Barring nurses’ counter, the lone doctor on the night shift in the Emergency Ward of Sher-I-Kashmir Institute of Medical Sciences (SKIMS) Soura ordered the lights out at 1 am. The patients, mostly accompanied by more than one attendant, and who all had needles put in their veins for injecting fluids and medicines, lay asleep. It looked more of an induced sleep than natural; given the pain, they would give vent to through moans and cries.
Azam, almost 17 years of age, was sleeping on a locomotive bed near the counter, woke up immediately after the lights were turned off, as with them the fan, feeding him cold air, clinging to a column came to a stop. Despite the July heat at its peak, the air conditioners installed in the ward were turned on neither during the day nor the night. Maybe, the doctors knew what temperature suited the patients, some of whom were in critical conditions.
Azam began to feel uneasy, repeatedly turning sides. His elder sister, Zohra, who had decided to doze off a little after standing guard over her brother since their arrival at the hospital a day before. She had intentionally outstretched her legs on a steel bar at the base of the bed to sense any movement of her brother and act in case he falls down or if he needs something. Unable to find out whether her brother is asleep or not, given his raccoon eyes, Zohra asks him if he needs anything. Azam can’t talk as he has five stitches inside his mouth, so he gently lifts his right hand and points at the fan.
Zohra quickly rushes to the counter, where the doctor is talking to an attendant who wants him to see the accompanying patient. She keeps looking back several times to see if her brother has moved or changed to other direction.
“Doctor, that fan over there is not working while the rest in the ward are running. My brother can’t sleep,” Zohra requests politely, shifting her eyes between the doctor and her brother’s bed.
“We have to turn off the lights so that patients can sleep,” replied the doctor
“But they still have fans running. Only my brother’s fan is not working.”
“This is the protocol. I can’t help it.”
“What do I do now? If he stays awake, he will again feel the pain in his broken wrist, which is yet to be plastered, in the forehead where the bone underneath is fractured, and the many stitches around his head. He is critical. He was referred to this hospital from SKIMS Bemina in case his condition, God forbid, deteriorates,” explains Zohra, using the language of her hands to add more weight to her arguments, her eyes already moist.
“You can go to the Control Room. Maybe they can help,” said the doctor, at last, to get rid of the pleading girl.
Distraught Zohra returns to her brother’s bed to inform Azam that she will be going out of the Emergency ward to the Control Room, which is not far from the ward. She advises him against moving much and assures she will be back in a few minutes. Azam is barely able to respond. He gestures away his sister with the right hand, which he has lifted to his fractured nose as the pack in his nostrils is irritating him.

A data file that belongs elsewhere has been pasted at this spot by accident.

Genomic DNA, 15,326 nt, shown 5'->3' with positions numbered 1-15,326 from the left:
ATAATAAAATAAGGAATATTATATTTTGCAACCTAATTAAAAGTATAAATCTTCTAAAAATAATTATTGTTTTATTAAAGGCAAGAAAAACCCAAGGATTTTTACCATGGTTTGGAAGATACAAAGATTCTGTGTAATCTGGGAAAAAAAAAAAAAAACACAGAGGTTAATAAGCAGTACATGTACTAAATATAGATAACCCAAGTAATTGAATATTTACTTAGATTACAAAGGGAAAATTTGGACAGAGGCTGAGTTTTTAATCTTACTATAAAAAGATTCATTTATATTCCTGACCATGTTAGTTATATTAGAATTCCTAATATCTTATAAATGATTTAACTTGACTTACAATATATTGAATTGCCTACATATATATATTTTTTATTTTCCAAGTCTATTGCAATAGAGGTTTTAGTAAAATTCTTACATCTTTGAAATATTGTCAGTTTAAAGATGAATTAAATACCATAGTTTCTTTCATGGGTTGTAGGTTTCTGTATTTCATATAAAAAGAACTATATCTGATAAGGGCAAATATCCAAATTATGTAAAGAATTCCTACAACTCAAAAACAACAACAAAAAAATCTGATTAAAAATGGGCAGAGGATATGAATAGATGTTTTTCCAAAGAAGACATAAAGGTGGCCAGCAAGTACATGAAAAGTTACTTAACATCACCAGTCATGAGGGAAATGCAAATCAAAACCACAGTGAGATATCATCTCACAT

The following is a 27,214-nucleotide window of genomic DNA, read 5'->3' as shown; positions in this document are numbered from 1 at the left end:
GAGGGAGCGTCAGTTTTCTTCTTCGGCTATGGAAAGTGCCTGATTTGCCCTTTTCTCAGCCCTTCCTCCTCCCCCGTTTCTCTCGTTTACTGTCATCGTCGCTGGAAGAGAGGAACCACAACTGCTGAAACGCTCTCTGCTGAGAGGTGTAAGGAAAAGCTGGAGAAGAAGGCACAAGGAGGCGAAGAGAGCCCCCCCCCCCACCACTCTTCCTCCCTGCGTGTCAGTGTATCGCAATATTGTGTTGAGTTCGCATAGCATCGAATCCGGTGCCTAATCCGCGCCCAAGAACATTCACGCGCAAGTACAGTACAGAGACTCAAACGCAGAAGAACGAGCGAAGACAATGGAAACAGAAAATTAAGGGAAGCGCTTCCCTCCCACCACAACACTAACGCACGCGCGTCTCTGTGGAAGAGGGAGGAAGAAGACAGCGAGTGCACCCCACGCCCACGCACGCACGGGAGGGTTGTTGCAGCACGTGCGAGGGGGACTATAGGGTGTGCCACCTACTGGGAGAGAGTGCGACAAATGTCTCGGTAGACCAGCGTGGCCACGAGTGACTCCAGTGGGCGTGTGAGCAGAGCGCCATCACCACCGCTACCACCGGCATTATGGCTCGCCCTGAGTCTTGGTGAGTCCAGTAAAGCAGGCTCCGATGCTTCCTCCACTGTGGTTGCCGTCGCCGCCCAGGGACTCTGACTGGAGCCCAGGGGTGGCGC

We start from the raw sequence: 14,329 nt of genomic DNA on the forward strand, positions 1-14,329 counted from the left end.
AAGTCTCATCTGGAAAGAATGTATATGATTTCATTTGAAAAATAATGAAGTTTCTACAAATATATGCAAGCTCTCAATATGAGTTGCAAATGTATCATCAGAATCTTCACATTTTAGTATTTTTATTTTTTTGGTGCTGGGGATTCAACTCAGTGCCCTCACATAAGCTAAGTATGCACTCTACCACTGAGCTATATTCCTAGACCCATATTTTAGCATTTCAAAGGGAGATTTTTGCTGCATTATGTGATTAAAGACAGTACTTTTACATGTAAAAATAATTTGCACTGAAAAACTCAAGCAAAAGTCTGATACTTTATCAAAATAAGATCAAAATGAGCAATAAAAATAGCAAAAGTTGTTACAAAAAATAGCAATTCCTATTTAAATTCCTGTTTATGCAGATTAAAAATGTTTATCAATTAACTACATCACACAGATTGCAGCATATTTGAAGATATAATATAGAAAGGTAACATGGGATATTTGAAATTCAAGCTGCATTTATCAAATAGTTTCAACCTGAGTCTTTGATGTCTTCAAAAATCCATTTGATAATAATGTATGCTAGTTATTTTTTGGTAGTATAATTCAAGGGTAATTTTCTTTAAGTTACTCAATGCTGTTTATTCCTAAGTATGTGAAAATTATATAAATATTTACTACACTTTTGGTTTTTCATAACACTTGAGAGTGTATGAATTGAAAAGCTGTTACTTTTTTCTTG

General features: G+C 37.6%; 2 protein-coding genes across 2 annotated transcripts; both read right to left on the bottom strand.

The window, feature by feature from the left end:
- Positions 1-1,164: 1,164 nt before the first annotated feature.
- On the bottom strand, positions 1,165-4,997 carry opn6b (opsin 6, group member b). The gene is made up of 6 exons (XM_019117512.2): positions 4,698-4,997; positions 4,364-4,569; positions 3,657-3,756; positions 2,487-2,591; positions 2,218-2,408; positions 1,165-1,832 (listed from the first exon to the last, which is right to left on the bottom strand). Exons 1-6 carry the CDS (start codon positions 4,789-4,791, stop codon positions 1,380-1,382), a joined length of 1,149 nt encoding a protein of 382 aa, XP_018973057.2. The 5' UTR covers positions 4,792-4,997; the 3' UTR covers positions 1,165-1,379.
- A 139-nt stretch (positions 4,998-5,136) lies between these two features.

Inside the Control Room, to her surprise, Zohra finds several men in the same fatigues seated in the chairs set in an L-shape around a desk, all awake and talking. She addresses no one in particular as she finds it hard to keep up with several eyes, all looking at her.
The man in the only chair across the desk replies in a louder voice, implying he is the authority in the room, “It is the way to get in? By the way, it is already a quarter to two. It will soon be cold there”. Not having the luxury of time to plead, Zohra runs back to her brother’s bed. She takes out an X-ray sheet from many of them tucked in the envelope of the CT-Scan sheet and begins to wave it back and forth over her brother’s face, which had beads of sweat on the nose bridge and over eyebrows.
Half-an-hour passes, but Azam is unable to sleep again, and Zohra’s exhausted body does do not allow her to continue fanning. She makes Azam lay completely on his back and checks if the short arches on both the sides of the bed are raised to prevent the fall.
“I am taking you out. It is nice and cold out there. Don’t move,” Zohra says in her brother’s ears.
Slowly, without disturbing the other patient’s bed, she pushes Azam’s bed. To navigate it without hurting his broken wrist, she alternately switches the ends of the bed and reaches the entrance gate of the hospital. The difference in the temperature is palpable. Holding on the bed firmly, she allows the gravity to do its work to take the bed down the slope onto the flat pavement. With her feet, she brings down the bed’s wheel-clips and searches for a brick or a stone to keep the bed from moving. Along with a half-brick, she comes with a stretcher also and places it alongside her brother. It is one of the stretchers that carried several patients during the day with different injuries and ailments. Some were bleeding from multiple wounds profusely, staining the stretchers. Zohra falls asleep, least bothered that the stretcher has blood on it.
(Younis also is a Journalism Post Graduate)
Photographs used in this opinion are purely representational.